- Triage nurse: Patients need to be seen based on severity, and that’s exactly what triage nurses are responsible for. They sort patients based on complaint, vital signs, and resources needed to determine who’s seen first.
- Disaster response or emergency preparedness RN: All ER RNs are first responders during a disaster, but these special nurses are in charge of ensuring your department is always up to date on their disaster response plans and policies.
- Critical-care transport (CCT) nurse: Just as the title suggests, CCT RNs are responsible for transporting critical care patients from one facility or another. Typically, they work out of an ambulance, but flight RNs work out of helicopters and planes to transport the critically injured and ill.
- Pediatric ER RN: Pediatric RNs work in healthcare facilities that provide most of their services to patients 18 years old or younger.
- Burn center nurse: ER RNs who work in burn centers are specially trained in burn victim resuscitation and care.
- Geriatric ER RN: Nurses in geriatric care receive training on the specific care required by elderly patients.
- Military nurse: Emergency nurses in the military are medically trained to practice in military hospitals, clinics, and/or combat zones. A nurse must be enlisted in a U.S. military branch in order to be considered for a military nurse position.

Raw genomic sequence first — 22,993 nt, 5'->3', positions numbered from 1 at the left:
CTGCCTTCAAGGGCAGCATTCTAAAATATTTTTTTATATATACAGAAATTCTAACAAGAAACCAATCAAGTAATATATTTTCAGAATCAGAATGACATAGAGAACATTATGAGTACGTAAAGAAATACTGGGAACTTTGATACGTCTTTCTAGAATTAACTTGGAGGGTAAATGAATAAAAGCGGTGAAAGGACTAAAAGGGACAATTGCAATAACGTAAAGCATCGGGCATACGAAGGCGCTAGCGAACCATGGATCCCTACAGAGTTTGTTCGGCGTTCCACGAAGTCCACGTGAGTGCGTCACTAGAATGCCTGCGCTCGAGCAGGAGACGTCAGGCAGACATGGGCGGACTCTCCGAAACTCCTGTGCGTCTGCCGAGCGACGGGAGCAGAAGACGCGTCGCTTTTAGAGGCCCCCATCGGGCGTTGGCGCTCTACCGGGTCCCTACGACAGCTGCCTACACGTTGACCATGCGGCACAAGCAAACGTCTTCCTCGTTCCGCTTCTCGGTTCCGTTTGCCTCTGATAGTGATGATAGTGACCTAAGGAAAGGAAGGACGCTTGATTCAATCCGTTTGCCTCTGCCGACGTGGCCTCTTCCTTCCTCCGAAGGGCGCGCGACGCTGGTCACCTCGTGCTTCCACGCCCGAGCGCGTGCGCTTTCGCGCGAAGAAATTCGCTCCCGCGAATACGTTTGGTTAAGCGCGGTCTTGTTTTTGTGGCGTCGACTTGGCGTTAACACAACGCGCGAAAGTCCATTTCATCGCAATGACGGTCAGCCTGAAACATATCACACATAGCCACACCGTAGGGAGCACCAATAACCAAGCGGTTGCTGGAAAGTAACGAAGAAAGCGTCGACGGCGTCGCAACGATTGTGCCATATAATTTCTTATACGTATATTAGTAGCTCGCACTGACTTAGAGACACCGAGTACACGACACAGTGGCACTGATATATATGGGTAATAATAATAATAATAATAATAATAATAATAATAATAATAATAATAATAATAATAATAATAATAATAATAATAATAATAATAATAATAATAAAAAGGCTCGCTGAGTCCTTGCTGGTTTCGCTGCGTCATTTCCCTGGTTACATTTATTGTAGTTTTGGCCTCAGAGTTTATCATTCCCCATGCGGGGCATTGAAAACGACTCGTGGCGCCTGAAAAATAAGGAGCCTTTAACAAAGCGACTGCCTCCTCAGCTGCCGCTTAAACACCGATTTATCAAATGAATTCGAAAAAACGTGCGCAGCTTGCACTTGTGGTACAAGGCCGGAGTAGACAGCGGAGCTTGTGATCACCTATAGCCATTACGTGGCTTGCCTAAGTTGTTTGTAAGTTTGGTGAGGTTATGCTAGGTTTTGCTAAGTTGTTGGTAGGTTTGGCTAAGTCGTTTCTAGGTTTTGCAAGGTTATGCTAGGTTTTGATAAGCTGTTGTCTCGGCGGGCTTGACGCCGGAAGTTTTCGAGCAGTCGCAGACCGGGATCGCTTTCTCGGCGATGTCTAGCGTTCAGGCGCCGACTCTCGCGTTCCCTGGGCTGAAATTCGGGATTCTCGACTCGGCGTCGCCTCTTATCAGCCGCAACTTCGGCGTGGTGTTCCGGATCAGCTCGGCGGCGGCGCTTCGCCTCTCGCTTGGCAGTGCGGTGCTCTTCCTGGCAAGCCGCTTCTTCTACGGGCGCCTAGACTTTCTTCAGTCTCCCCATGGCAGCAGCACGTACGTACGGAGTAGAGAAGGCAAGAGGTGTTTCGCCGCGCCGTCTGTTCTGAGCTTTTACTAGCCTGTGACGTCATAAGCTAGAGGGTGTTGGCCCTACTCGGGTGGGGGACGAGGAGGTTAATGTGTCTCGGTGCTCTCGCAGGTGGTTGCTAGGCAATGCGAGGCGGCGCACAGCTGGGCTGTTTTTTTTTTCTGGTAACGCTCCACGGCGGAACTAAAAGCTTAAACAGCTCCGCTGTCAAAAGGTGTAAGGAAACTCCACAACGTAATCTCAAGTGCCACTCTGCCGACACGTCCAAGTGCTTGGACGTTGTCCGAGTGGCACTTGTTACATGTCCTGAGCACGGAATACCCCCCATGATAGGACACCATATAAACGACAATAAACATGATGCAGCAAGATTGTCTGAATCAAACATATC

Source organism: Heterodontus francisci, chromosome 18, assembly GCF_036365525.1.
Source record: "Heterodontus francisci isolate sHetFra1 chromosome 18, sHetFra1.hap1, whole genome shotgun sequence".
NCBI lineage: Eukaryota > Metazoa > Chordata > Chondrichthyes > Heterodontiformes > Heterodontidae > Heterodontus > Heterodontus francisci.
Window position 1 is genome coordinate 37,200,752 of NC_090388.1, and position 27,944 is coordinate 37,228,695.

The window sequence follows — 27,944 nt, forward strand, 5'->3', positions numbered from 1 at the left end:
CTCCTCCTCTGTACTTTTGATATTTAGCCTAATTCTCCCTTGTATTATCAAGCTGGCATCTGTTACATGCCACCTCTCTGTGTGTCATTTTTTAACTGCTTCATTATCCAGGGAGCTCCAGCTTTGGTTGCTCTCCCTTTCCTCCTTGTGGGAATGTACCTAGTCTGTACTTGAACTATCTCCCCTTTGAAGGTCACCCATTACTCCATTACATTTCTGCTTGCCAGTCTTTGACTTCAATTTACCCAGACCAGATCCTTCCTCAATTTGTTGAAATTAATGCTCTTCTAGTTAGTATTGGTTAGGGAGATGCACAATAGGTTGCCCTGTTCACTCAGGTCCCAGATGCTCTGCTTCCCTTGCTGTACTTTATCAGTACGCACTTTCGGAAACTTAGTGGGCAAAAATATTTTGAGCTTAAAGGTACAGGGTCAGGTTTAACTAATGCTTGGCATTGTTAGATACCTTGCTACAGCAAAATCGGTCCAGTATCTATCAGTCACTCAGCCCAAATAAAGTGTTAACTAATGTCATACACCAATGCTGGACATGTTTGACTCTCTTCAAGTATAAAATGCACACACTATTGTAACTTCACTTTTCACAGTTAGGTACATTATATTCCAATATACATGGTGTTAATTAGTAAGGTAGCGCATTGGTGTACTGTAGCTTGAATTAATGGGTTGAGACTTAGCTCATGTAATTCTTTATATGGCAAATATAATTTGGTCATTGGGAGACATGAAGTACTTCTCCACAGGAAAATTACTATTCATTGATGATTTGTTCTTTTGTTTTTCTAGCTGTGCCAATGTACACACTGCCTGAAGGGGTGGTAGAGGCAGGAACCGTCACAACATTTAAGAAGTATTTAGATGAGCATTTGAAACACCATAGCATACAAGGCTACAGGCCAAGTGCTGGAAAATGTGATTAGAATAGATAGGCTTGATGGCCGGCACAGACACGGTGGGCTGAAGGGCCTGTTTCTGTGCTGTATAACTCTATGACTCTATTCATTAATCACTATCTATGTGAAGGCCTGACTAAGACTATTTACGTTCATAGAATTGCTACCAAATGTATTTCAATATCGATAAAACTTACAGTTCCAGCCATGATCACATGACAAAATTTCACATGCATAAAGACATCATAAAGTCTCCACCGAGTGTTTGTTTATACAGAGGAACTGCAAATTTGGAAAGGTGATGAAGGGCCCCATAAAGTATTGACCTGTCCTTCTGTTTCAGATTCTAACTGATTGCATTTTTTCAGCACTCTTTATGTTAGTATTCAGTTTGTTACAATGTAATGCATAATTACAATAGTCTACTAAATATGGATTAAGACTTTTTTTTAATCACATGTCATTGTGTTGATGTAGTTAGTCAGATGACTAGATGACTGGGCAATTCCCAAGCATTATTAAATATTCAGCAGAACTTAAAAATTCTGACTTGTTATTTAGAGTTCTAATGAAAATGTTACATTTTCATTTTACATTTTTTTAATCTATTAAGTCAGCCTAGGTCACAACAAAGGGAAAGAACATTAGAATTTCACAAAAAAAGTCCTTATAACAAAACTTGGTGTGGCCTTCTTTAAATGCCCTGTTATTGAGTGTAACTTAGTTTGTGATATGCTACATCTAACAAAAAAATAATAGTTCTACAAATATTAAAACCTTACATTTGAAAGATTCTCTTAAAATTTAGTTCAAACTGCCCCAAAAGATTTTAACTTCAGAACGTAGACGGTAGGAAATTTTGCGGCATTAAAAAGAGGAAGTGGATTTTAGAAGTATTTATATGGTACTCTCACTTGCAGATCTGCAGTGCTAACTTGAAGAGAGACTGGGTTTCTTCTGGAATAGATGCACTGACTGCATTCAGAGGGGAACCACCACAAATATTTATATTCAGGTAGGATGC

Regardless of your nursing specialization, RNs make a huge difference in people’s lives with every shift. If you’re into action, the unexpected, and making a positive impact, ER nursing may be the job for you.
What’s the job outlook for ER RNs?
So now you may be wondering, “What does the future hold for ER RNs?” In short: A lot.
Because of the nationwide nursing shortage, there’s a wild demand for RNs, including ER RNs. Now, with more than 20 percent of the American population reaching retirement age and beyond, in addition to a widespread spike in chronic conditions, ER RNs are highly in demand. And with a large population of Americans hitting retirement age in the same span of time, there will be thousands of new ER RN job openings that will need to be filled.
In 2019 alone, there were more than 3 million RNs in the U.S. and by 2029, it’s expected more than 220,000 nurses will be needed. So, get your scrubs and stethoscopes ready, because you’re in need now more than ever.
Find ER travel jobs through Fusion Marketplace
Thankfully, Fusion Marketplace is here to make it easy for you to find your next ER travel job. By giving you the power to search for healthcare jobs across multiple staffing agencies, U.S. locations, and healthcare specialties all in one place, Fusion Marketplace puts you in full control of your career.
Through enhanced transparency and traveler support, Marketplace simplifies the most difficult part of finding a healthcare job—the job search itself. With a few swift clicks, you can create your traveler profile, set your travel job preferences, secure temporary housing, and read/leave recruiter ratings and reviews. Finding a nursing job has never been easier.
They might not wear capes or have the power to physically fly, but nurses are still superheroes—and ER RNs fall under that umbrella. As Americans age, retire, and experience more chronic conditions, more emergency room nurses will be needed. Fusion Marketplace uses enhanced job and pay transparency to give you all the details upfront and help you make your next career move.